This week's guest blog post is from Stuart Jaffe. Stuart's the author of the short story collection, 10 Bits of My Brain (Smashwords | Kindle | Nook), as well as numerous other short stories, most recently appearing in Bull Spec and the anthology, In An Iron Cage. He is also a co-contributer to the non-fiction book, How To Write Magical Words: A Writer`s Companion. He is a regular contributor to MagicalWords.net, a fantasy writing blog, as well as the co-host of The Eclectic Review - a podcast about science, art, and well, everything. For those who keep count, the latest animal listing is as follows: five cats, one albino corn snake, one Brazilian black tarantula, three aquatic turtles, one tortoise, assorted fish, two lop-eared rabbits, eleven chickens, and a horse. Thankfully, the chickens and the horse do not live inside the house.
And as well as all that, Stuart's found time to write the tenth guest blog In Defence of Short Stories. Ten already? How time flies when you're defending a literary form.
Take it away Stuart...
There are many wonderful aspects to short stories, many of which have been presented in the previous entries to this series. So for this post, I thought I'd focus on something that I think is best served in short stories - the power-packed sentence. Writers of short stories know all about this, but readers may not consciously be aware of it even as it weaves a spell upon them.
Basically, because a writer has limited space to tell a complete story, he must make every word work in his favor. When writing novels, this is not the case. It's still important in a novel not to waste words, but the sprawling length of the work allows a writer to meander through a scene, a plot point, a character description, etc. In a short story, such meandering will quickly bring the writer against the word limits of a publishing venue. Plus, as an art form, they are called short stories for a reason! To illustrate my point, I'm going to use the opening line to "Bone Magic" - the first story in my ebook collection 10 Bits of My Brain. I'm using this line because I wrote it, so I can guarantee the analysis I'll present is accurate and not just my hypothesis. Here's the line:
Bad enough he had to suffer the
ghetto and the Nazis, but dealing with his grandmother made Andrzej Vashem
consider the benefits of a bullet through the head. Lublin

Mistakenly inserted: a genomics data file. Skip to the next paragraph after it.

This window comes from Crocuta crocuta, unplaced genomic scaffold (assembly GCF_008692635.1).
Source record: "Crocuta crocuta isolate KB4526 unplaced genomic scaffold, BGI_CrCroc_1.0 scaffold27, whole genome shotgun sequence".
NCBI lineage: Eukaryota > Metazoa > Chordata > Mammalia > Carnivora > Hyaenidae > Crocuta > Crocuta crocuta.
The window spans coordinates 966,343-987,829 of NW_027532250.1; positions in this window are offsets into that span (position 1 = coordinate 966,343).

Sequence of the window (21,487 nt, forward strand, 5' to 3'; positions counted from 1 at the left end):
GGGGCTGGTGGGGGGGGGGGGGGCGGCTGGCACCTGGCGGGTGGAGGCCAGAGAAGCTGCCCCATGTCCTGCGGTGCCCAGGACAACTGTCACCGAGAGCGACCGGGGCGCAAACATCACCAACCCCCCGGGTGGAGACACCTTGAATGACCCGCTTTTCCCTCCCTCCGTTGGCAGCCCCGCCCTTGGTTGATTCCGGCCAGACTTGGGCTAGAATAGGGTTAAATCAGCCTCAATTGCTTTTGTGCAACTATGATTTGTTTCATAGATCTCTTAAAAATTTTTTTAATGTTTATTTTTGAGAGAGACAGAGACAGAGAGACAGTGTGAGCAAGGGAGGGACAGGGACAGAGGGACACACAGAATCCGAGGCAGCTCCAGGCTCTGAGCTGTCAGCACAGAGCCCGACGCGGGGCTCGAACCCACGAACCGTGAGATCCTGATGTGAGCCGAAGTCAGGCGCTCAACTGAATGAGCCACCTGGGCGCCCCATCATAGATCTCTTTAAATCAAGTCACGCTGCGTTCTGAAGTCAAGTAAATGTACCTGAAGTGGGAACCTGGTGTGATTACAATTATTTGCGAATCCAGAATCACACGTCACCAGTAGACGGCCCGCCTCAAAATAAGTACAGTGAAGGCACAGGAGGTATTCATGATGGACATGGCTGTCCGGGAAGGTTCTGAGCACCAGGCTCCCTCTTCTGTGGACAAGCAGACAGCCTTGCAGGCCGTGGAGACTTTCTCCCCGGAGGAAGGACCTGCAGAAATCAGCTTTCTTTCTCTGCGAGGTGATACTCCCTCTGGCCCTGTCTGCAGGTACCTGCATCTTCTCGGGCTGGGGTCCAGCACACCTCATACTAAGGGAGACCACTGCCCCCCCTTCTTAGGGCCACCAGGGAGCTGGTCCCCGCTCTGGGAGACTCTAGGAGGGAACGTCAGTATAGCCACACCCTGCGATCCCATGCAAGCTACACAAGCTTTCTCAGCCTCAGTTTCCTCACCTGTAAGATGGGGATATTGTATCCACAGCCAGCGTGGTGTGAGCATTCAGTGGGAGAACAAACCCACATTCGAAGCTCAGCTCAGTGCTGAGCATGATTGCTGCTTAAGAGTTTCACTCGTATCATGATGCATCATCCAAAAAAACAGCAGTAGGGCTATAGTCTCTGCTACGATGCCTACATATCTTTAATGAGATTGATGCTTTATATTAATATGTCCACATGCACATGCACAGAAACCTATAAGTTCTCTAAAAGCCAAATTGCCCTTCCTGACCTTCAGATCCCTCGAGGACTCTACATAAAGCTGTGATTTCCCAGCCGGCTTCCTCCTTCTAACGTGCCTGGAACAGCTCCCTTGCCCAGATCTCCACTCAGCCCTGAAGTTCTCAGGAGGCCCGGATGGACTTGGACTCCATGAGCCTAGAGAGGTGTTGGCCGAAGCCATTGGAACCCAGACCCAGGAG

That first line is packed. We learn the character's name - Andrzej Vashem; we learn the character's sex - male (not a given for many readers unfamiliar with the name); we learn the time and location -- Lublin ghetto, roughly somewhere between 1939-1941 (not too much later into WWII and the ghettos had been cleared out); we know Andrzej as a grandmother that is a lot to contend with; we know Andrzej suffers, that life is bad (even before we read the word Nazi), and that he is in a foul state of mind (thinking either literally or with morose humor about taking a bullet); we assume he's Jewish since he's in a ghetto and not happy about dealing with Nazis; we also assume he's an adult (mostly due to the tone of the prose). That's a heck of a lot for one sentence! But it's also commonplace for the kinds of sentences reader come across in short stories. Writers are taught to make sentences do more than one thing for a story, but short story writers are slave drivers of their sentences. We make our sentences multi-task all the time - sometimes to a ridiculous level.
And that, perhaps, is one reason some readers find short stories difficult. They require a tad more work from the reader. In a novel, the opening sentence above might have spread out to a paragraph, gently bringing the reader up to speed and preparing her for the journey ahead. For a short story, the reader is expected to interpret a lot more information in a short space. If thought about that way, a short story rests somewhere between a novel and a poem. And like poetry, for those readers willing to push forth into the work, the rewards are tremendous.